Welcome to Season 6. For the next eight weeks, we will bring you a story a week written and read by co-host, Andrea Askowitz, with commentary by her editor, co-host, Allison Langer.
EPISODES SEASON 7
This is our seventh season. This season, we plan to bring you stories we love from various publications, editors who offer insight into how to get published on their sites, stories from our class and stories our listenerssubmit to us. You’ll also hear stories from Andrea + Allison.
EPISODE 63: From Pitch to Publication
Today on our show we’re talking about pitching to publications, what to include in a query letter and all the homework you need to do before you pitch to an editor.
Writer Baylea Jones shares her pitch and her story. We speak with Ravishly editor Erin Khar about what it was like to receive Baylea’s pitch, as well as why she chose Baylea’s story. Erin will also discuss the basic how-to’s for submitting stories for Ravishly and elsewhere.
EPISODE 62: The Devil’s in the Details
Details matter. Details bring the reader/listener into a world they may know nothing about. They help us trust the narrator. The more specific the details, the more universal the story. In this episode we bring you a story by Inessa Freylekhman.
inessa in class 2015
Inessa uses details well throughout her story, but there is one specific detail that exemplifies the type of detail we’re always looking for. Listen for it. To help you get specific in your own stories, ask yourself: Like what?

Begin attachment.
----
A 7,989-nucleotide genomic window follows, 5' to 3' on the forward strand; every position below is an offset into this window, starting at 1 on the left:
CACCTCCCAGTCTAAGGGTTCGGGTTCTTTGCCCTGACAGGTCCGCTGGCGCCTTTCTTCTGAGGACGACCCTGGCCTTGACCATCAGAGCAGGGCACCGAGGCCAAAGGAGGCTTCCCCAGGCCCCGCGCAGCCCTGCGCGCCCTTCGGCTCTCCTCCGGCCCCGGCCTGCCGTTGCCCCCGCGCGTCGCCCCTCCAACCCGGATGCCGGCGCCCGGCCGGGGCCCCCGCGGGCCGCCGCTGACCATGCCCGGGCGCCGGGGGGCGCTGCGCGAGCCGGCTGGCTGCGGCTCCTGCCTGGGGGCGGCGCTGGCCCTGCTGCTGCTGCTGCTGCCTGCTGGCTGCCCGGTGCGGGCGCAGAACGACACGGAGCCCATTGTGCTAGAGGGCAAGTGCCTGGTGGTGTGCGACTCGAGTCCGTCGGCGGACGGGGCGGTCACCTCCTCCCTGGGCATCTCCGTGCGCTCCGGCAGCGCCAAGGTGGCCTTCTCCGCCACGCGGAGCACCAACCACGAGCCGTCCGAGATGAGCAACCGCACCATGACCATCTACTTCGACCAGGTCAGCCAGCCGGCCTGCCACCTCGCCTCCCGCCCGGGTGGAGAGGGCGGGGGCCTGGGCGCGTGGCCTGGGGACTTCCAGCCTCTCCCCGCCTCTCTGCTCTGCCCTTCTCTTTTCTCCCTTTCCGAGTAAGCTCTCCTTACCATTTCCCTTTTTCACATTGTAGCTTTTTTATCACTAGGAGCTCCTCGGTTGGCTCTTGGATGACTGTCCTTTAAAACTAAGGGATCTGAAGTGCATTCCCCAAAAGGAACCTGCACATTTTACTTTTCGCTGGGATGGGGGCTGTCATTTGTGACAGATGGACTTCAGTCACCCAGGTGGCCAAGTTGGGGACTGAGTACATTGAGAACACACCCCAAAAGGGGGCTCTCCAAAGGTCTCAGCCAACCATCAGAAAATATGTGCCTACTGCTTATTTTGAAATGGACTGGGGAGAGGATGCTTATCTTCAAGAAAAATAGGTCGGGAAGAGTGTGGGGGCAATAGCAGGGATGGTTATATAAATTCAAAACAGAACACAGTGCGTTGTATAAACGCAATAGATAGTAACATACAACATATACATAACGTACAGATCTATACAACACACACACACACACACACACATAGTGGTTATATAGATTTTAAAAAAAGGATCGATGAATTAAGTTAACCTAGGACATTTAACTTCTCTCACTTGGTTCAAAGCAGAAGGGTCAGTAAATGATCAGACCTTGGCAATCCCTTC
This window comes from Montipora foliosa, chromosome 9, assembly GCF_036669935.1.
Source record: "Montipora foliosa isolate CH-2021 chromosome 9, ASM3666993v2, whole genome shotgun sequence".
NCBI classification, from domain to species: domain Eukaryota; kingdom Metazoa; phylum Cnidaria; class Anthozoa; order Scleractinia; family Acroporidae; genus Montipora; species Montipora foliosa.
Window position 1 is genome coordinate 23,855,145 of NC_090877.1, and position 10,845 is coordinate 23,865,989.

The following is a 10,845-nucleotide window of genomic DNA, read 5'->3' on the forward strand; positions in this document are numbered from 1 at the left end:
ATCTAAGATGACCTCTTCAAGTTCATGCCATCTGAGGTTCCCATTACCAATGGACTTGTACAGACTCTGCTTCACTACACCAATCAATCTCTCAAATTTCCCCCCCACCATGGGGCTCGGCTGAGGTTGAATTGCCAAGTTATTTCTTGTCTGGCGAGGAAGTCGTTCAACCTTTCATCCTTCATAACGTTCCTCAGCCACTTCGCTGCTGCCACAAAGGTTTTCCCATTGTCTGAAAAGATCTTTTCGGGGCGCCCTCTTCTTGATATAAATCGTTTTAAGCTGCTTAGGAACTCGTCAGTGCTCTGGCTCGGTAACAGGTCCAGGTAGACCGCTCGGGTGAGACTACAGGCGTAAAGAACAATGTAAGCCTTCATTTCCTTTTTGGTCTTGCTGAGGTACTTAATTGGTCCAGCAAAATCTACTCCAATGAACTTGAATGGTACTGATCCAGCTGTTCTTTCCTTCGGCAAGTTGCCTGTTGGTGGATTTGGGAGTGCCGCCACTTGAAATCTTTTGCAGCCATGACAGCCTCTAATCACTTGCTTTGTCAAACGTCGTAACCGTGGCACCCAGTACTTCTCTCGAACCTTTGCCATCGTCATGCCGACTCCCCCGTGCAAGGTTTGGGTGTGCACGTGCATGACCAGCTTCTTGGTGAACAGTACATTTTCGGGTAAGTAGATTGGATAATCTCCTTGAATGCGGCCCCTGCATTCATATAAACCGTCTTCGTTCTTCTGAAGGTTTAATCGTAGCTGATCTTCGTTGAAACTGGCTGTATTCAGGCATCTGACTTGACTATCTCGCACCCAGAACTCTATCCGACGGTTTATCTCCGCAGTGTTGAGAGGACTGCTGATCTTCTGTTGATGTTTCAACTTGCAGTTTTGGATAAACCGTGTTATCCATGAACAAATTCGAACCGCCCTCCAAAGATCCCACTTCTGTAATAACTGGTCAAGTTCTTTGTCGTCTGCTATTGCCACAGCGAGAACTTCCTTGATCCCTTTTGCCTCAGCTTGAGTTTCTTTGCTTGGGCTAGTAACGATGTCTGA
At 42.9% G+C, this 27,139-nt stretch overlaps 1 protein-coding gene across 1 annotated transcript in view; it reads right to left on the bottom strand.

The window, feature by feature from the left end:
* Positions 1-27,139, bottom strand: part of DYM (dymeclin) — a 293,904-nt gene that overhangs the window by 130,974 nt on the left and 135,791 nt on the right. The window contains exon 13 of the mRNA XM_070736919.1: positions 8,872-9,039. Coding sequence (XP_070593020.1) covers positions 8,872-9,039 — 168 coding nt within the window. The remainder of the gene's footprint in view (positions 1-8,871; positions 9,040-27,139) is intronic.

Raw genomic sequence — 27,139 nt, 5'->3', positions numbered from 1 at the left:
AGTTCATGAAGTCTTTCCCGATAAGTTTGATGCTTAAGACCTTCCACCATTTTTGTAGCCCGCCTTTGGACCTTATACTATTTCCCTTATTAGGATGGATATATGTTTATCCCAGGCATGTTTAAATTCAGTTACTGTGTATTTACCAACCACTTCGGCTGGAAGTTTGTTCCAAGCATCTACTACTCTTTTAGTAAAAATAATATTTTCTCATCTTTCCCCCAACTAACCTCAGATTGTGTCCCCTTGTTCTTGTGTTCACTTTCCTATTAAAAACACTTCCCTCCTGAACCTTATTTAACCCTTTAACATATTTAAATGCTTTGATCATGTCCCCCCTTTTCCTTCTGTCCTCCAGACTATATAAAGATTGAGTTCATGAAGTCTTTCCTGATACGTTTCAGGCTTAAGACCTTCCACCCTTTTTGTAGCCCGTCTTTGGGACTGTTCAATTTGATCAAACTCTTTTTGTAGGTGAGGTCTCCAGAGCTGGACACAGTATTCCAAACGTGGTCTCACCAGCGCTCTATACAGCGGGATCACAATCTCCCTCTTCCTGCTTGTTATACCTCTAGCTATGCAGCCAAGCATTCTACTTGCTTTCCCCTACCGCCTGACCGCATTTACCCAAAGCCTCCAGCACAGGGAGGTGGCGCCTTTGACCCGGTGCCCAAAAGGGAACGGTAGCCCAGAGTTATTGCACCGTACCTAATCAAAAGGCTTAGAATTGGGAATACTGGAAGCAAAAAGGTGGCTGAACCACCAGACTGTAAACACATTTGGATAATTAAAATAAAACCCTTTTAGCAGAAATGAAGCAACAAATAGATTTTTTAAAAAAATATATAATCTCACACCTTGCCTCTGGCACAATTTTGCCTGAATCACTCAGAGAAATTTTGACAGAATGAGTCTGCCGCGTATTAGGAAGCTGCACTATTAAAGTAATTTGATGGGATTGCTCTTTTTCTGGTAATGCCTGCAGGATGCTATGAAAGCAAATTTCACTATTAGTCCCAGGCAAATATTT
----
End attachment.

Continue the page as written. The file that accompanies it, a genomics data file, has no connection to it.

EPISODE 61: How to Stop Procrastinating + Write Your Story.
Welcome to procrastination. We’ll talk about that eventually.
Also on this episode, we get into the art of speaking directly to the reader from a place of experience. And we discuss how to give advice in your story, which is really hard in a story and in life.
Jenni Berrett reads her story called You Aren’t Lazy--You’re Just Terrified: On Paralysis and Perfectionism. Jenni is a columnist at Ravishly, which is an online magazine that celebrates the mess of being human. Now that’s a celebration. And it’s so relevant to all of us messy humans, especially the messy writers among us.
Episode 60: If You Want to Write About Death and Get Published, Tell the Truth.
In this episode we’re talking about writing about death. We have a story by Leslie Gray Streeter, a columnist for the Palm Beach Post who also contributes to Modern Loss, the online magazine dedicated to normalizing the way we talk about loss.
Leslie’s story is called, What I did with My Husband’s Life Insurance Money. Leslie uses humor and a conversational style when writing about the death of her husband, the same humor and voice she’d use to write about anything.
We also speak with Gabi Birkner, the editor and co-founder of Modern Loss and editor of a book with the same name. Gabi reveals her process of editing and publishing stories about death. She also speaks about working with writers who are often, not only writing about very difficult and personal topics, but also submitting stories for publication for the first time.
Next episode available April 24, 2019
Writing Class Radio
Writing Class Radio is a podcast of a writing class. It is for people who love stories and who get inspired by hearing other people tell their stories and who want to learn a little bit about how to write their own stories.
There's no better way to understand ourselves and each other than by writing and telling our stories.
Everyone has a story. What's yours?
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